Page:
N-133. Impacts of Water Stress on Carbon Monoxide-Oxidation in Recent Volcanic Deposits

C. F. Weber, G. M. King;
Louisiana State Univ., Baton Rouge, LA.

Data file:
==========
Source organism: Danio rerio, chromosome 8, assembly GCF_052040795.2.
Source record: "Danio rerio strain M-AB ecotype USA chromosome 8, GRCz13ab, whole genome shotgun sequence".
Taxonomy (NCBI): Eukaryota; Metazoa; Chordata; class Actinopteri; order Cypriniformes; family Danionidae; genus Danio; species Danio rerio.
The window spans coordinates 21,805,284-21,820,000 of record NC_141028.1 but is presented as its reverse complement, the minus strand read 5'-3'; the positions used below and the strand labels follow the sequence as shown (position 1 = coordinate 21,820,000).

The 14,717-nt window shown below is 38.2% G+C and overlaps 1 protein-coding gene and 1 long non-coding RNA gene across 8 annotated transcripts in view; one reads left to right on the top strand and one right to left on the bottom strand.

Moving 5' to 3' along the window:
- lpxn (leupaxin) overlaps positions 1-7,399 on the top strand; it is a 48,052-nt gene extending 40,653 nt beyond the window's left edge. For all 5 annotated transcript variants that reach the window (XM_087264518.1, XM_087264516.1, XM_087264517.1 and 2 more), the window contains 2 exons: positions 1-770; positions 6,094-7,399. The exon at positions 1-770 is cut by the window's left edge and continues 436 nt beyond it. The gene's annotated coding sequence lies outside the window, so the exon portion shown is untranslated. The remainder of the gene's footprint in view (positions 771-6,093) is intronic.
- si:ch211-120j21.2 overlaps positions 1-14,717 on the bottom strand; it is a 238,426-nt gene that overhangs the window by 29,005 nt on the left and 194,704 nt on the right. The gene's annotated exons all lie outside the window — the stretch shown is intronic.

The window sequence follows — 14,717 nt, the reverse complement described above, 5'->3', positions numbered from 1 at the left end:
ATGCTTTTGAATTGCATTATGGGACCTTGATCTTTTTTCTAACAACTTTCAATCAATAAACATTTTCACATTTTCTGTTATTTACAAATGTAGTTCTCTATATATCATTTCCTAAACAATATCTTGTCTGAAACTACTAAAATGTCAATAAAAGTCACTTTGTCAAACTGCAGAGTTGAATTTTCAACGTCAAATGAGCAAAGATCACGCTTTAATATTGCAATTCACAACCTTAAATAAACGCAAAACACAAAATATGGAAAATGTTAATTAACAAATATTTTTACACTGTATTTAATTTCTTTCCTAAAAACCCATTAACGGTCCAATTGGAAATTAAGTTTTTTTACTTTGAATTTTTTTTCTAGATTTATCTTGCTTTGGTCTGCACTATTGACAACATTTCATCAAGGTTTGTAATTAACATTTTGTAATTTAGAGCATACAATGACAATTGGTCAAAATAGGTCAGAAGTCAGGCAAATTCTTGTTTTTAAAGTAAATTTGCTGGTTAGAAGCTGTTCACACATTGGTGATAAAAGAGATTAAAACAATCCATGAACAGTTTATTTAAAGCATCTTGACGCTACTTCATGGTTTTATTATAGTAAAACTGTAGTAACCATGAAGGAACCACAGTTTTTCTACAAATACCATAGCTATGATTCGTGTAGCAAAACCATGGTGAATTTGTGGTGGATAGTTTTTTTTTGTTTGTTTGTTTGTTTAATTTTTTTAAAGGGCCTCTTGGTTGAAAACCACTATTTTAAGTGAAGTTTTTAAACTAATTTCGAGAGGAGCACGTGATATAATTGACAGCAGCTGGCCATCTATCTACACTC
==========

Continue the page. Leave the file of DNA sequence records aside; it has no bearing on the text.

Water availability oscillates dramatically on young volcanic deposits and likely plays a significant role in controlling the distribution and activity of microbes throughout biological succession. In this study, we examined the effects of water potential on the activity of carbon monoxide (CO)-oxidizing bacteria in unvegetated (Bare) and vegetated (Canopy) sites on a 1959 volcanic deposit on Kilauea Volcano (Hawaii). Throughout the day, water potentials varied little in the top 2 cm of Canopy soil (-0.0 MPa to -0.2 MPa), while water potentials varied dramatically in Bare site surface tephra. On clear days, morning dew on the surface tephra resulted in water potentials near -0.0 MPa, but water potentials measured near midday were as low as -93 MPa. However, water potential measurements of subsurface layers of the Bare site (3-15 cm) were at or near -0.0 MPa. Despite dramatic fluctuations in water potential in the Bare site surface tephra, vertical profiles of CO oxidation rates revealed that the fastest rates of CO-oxidation are present in the surface. CO-oxidation and growth by strains of Mycobacteria, Burkholderia and Mesorhizobium isolated from volcanic deposits were completely inhibited at water potentials at and below -2.2 MPa. Preliminary activity data suggests that this may also be the case for CO-oxidizing communities in the Bare and Canopy sites. However, surface material from Bare and Canopy sites stored in a desiccator for 12 days (<-300MPa) resumed CO oxidation at near pre-desiccation rates after rewetting. Collectively, these results indicate that in situ CO-oxidation may cease rapidly as water potentials drop below -0.0 MPa, but may resume rapidly upon rewetting. Such resilience may contribute to the ability of CO-oxidizers to persist in water stressed substrates during the early stages of biological succession.